Kapi-Mana News : June 19th 2012
27 KAPI-MANA NEWS, JUNE 19, 2012 GARDENING 4658658AA 14 Prosser Street, Elsdon, PORIRUA Ph: 04 237 8917 Top quality collision repairs and spray painting Guaranteed repairs Repairers for ALL insurance companies Call in for a free quote while you wait Loan cars available Contractors van available for loan Porirua's longest established collision repair shop (since 1963) PORIRUA MOTOR BODY REPAIRS LTD WOF SERVICING BATTERIES TYRES 3 Prosser Street, Elsdon PO Box 50 036, Porirua City 5240 OPENING SPECIAL 10% OFF Servicing offer from June 5th - July 5th PH: 04 237 5404 Flowering filigree is food for the frosted soul Winter show: Witch hazel produces these beautiful little tufts in winter. By VICKI PRICE All the flowers of all the tomorrows are in seeds of today and yesterday,'' goes the quote, which is a gentle reminder to sow what we might want to reap down the track. If fruit and vegetables are food for the body, then flowers are arguably food for the soul (not to mention the insects). For a pretty flowery winter and spring, get some seeds started indoors or buy seedlings to plant direct in the garden or pots. Snapdragons can be sown all year round and these provide a delightful variety of colour forms as their flower spikes reach skywards about 15 weeks from sowing. They like a sunny position and come in tall or dwarf varieties. Viola are one of the most popular and pretty of the bedding flowers to grow and they have the nice habit of self-seeding too. Johnny- jump-ups from this family are cheery little flowers that make a great entrance- way plant in a pot. Another one to have close for full enjoyment are the sweetly-scented sweet peas, which can also be sown now. For colour sooner than later, look for seedlings like wallflowers, stocks and calendula. The bright yel- low or orange of the calen- dula is a reminder of the sun when days are dull. The beautiful blues and pinks of cornflowers are a must-have in winter. Their soft tufted heads will be sure to please and they make a good picking flower too. June is a good shrub and tree planting time. Get a hole dug now and put in some compost or topsoil before you plant your tree. Dig the hole larger than the tree's root shape, so roots aren't too crowded, to give it a good start. It's helpful if the roots get a good grip in their new home before the strong winds of winter storms threaten to bowl it over. A stake at planting with ties from at least two directions is a must if the area is prone to wind and, if necessary, a wind cloth. Some shrubs produce a winter flower show too, like the witch hazel or hama- melis. This attractive shrub produces tufts of yellow/ green and red/brown on its otherwise bare branches during winter and is an ornamental worth growing. Luculia has to be one of the most gorgeous of winter flowering shrubs and the large unashamedly pink blooms send out a heavy sweet scent to rival the most expensive pharmacy- bought perfumes. Beware of frosts though for this shrub will curl up its limbs at them, especially when young and tender. Pink, red, white -- the blooms are aplenty on camelia shrubs throughout winter and if you can grow a rhododendron there are lots of colours to choose from there. Grevelias, banksias and proteas also bring colour to the dull months and make for stunning indoor arrangements. The star of the winter show may well be daphne, an exquisite if not a little fussy shrub (they don't like wet feet). Give this marvel- lous scented friend a slight sprinkle of acidic fertiliser in late spring and other- wise, leave alone. A winter picking garden might be just the thing if you like to take friends a cheerful posy when you visit. Focus now on stream Onehunga Bay Resto- ration Group is turn- ing its attention from birds to fish this Sunday as it holds a working bee to plant alongside Whitireia Park's streams. The group is encour- aging volunteer planters to meet at 10am in the Onehunga Bay car park to spend three hours planting the Onepoto Stream banks. All planting gear will be provided, and the group will wrap up with a barbecue at 1pm. The group has 1200 wetland and pioneer species to plant this weekend, group mem- ber Chris Gibbons says. The plants should shade the stream and enhance the habitat for native fish, he says. Last month 35 volunteers spent the day planting habitat for little blue penguins, a turnout the group hopes to match this time, Mr Gibbons says. For more infor- mation call Chris Gib- bons, 027 478 8106.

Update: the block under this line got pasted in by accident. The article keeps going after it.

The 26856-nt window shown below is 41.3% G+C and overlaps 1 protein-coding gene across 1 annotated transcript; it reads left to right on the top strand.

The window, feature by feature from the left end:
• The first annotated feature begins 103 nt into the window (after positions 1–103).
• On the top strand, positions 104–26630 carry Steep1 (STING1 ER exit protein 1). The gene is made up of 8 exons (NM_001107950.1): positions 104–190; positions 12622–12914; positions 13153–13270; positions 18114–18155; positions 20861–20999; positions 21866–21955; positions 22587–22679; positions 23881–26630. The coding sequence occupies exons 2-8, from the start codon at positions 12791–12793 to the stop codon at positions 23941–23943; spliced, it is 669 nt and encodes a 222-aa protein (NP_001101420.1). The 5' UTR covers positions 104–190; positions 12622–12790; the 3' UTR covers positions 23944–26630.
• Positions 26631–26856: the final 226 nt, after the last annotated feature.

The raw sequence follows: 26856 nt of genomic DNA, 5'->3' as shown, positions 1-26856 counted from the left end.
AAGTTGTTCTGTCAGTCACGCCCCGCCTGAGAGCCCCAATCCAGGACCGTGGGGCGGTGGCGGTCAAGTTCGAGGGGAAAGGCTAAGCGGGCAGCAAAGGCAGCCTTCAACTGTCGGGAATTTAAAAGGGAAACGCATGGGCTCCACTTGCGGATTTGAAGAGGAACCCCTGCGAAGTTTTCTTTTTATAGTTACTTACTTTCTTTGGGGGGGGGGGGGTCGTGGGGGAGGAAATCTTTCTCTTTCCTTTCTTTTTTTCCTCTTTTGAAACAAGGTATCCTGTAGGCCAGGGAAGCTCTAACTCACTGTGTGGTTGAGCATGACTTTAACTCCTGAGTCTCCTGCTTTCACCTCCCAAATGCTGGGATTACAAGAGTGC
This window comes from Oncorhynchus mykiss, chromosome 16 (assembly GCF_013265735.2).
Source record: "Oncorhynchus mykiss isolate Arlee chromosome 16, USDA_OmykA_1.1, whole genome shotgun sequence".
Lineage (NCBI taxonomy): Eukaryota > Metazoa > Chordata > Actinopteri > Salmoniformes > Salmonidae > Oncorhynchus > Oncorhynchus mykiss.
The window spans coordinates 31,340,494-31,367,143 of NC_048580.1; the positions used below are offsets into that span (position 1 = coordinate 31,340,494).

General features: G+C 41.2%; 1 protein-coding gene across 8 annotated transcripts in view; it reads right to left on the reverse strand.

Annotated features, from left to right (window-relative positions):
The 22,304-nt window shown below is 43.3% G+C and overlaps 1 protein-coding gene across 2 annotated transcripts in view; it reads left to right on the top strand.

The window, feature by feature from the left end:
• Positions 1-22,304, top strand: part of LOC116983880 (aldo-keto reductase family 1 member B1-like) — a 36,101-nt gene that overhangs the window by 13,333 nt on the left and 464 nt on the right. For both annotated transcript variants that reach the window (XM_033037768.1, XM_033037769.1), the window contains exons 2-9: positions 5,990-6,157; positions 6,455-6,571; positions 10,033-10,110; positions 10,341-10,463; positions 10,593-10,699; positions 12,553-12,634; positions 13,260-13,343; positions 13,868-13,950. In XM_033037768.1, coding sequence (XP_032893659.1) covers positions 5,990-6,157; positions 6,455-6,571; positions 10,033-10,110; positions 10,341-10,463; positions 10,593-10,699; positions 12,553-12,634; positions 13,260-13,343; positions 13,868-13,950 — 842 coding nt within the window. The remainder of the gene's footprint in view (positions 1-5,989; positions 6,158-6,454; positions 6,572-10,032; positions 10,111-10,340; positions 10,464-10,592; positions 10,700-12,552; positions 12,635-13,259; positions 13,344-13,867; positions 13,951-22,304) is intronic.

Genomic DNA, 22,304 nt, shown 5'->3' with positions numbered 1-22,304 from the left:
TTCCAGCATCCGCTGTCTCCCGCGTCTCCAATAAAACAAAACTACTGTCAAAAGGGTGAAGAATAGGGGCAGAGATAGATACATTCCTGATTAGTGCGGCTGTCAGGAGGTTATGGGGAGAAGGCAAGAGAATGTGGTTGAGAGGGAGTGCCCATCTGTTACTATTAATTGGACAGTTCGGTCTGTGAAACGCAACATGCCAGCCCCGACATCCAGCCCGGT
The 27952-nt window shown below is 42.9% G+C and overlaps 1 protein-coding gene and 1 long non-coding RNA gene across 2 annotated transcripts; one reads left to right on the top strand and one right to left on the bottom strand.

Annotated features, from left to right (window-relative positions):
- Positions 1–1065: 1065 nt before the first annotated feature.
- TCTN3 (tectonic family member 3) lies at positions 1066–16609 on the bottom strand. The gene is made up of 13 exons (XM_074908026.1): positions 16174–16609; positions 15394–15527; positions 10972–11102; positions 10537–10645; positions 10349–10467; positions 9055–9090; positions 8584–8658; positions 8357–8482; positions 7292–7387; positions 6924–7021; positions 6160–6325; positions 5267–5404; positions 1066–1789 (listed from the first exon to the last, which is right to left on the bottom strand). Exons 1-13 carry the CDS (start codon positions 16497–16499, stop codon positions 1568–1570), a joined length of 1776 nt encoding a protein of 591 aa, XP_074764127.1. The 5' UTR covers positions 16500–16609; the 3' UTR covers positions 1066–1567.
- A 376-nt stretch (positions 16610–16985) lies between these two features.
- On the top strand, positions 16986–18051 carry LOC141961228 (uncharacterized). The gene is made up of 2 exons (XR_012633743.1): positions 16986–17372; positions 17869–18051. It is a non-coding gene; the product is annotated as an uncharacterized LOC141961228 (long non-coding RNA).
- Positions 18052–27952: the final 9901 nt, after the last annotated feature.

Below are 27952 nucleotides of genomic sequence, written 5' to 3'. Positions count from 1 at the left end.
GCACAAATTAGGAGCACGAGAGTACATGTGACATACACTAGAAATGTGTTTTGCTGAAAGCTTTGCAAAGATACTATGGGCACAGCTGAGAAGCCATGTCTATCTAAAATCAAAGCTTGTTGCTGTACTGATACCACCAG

June 12th 2012
June 26th 2012